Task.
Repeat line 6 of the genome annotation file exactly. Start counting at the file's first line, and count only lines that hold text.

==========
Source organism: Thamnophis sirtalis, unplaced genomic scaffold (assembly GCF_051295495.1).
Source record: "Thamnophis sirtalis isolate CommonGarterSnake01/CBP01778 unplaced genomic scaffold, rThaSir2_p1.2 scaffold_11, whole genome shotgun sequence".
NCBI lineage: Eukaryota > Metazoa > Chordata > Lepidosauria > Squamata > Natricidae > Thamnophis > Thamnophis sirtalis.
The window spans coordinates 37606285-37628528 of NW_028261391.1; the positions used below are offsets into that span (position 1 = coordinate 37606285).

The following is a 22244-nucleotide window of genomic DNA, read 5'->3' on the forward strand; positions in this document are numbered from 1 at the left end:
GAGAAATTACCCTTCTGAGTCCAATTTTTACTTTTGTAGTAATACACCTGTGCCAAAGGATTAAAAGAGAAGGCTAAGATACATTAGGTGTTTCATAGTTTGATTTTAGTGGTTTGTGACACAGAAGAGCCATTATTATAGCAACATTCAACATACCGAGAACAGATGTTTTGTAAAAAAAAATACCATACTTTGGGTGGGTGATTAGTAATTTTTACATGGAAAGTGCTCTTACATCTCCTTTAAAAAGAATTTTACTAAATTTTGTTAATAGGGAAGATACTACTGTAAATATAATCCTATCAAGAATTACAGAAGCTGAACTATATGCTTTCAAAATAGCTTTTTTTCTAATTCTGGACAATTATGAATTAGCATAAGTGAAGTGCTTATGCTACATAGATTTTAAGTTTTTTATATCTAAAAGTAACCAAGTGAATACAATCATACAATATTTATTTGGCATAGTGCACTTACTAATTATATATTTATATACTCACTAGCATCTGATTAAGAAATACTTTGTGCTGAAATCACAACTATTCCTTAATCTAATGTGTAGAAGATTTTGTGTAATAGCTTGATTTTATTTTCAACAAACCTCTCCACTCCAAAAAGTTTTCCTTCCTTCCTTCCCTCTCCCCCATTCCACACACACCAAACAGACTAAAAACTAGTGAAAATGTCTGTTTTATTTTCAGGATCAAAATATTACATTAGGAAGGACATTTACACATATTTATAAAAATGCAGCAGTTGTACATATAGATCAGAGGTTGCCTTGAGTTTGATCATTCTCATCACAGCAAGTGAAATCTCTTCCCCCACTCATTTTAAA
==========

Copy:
GAGAAATTACCCTTCTGAGTCCAATTTTTACTTTTGTAGTAATACACCTGTGCCAAAGGATTAAAAGAGAAGGCTAAGATACATTAGGTGTTTCATAGTTTGATTTTAGTGGTTTGTGACACAGAAGAGCCATTATTATAGCAACATTCAACATACCGAGAACAGATGTTTTGTAAAAAAAAATACCATACTTTGGGTGGGTGATTAGTAATTTTTACATGGAAAGTGCTCTTACATCTCCTTTAAAAAGAATTTTACTAAATTTTGTTAATAGGGAAGATACTACTGTAAATATAATCCTATCAAGAATTACAGAAGCTGAACTATATGCTTTCAAAATAGCTTTTTTTCTAATTCTGGACAATTATGAATTAGCATAAGTGAAGTGCTTATGCTACATAGATTTTAAGTTTTTTATATCTAAAAGTAACCAAGTGAATACAATCATACAATATTTATTTGGCATAGTGCACTTACTAATTATATATTTATATACTCACTAGCATCTGATTAAGAAATACTTTGTGCTGAAATCACAACTATTCCTTAATCTAATGTGTAGAAGATTTTGTGTAATAGCTTGATTTTATTTTCAACAAACCTCTCCACTCCAAAAAGTTTTCCTTCCTTCCTTCCCTCTCCCCCATTCCACACACACCAAACAGACTAAAAACTAGTGAAAATGTCTGTTTTATTTTCAGGATCAAAATATTACATTAGGAAGGACATTTACACATATTTATAAAAATGCAGCAGTTGTACATATAGATCAGAGGTTGCCTTGAGTTTGATCATTCTCATCACAGCAAGTGAAATCTCTTCCCCCACTCATTTTAAA